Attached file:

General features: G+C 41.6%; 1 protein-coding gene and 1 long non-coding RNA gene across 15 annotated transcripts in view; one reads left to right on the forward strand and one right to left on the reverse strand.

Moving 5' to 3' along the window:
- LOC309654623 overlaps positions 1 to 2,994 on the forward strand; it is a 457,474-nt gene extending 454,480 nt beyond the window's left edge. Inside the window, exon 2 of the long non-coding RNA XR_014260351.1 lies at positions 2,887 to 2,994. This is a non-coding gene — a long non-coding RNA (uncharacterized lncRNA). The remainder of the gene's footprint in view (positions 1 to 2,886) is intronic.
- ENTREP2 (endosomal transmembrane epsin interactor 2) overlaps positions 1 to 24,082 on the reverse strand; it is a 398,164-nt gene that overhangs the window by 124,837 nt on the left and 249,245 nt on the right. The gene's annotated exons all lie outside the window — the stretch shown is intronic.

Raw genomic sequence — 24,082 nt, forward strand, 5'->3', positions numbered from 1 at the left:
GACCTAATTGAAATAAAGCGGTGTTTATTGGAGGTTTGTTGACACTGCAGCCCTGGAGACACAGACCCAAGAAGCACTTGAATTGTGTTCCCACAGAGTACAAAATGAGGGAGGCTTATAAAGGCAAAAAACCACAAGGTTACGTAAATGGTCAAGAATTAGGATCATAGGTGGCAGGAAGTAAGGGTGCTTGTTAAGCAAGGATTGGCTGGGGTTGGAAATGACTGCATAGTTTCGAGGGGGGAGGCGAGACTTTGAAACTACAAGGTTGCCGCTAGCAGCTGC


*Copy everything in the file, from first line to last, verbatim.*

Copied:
General features: G+C 41.6%; 1 protein-coding gene and 1 long non-coding RNA gene across 15 annotated transcripts in view; one reads left to right on the forward strand and one right to left on the reverse strand.

Moving 5' to 3' along the window:
- LOC309654623 overlaps positions 1 to 2,994 on the forward strand; it is a 457,474-nt gene extending 454,480 nt beyond the window's left edge. Inside the window, exon 2 of the long non-coding RNA XR_014260351.1 lies at positions 2,887 to 2,994. This is a non-coding gene — a long non-coding RNA (uncharacterized lncRNA). The remainder of the gene's footprint in view (positions 1 to 2,886) is intronic.
- ENTREP2 (endosomal transmembrane epsin interactor 2) overlaps positions 1 to 24,082 on the reverse strand; it is a 398,164-nt gene that overhangs the window by 124,837 nt on the left and 249,245 nt on the right. The gene's annotated exons all lie outside the window — the stretch shown is intronic.

Raw genomic sequence — 24,082 nt, forward strand, 5'->3', positions numbered from 1 at the left:
GACCTAATTGAAATAAAGCGGTGTTTATTGGAGGTTTGTTGACACTGCAGCCCTGGAGACACAGACCCAAGAAGCACTTGAATTGTGTTCCCACAGAGTACAAAATGAGGGAGGCTTATAAAGGCAAAAAACCACAAGGTTACGTAAATGGTCAAGAATTAGGATCATAGGTGGCAGGAAGTAAGGGTGCTTGTTAAGCAAGGATTGGCTGGGGTTGGAAATGACTGCATAGTTTCGAGGGGGGAGGCGAGACTTTGAAACTACAAGGTTGCCGCTAGCAGCTGC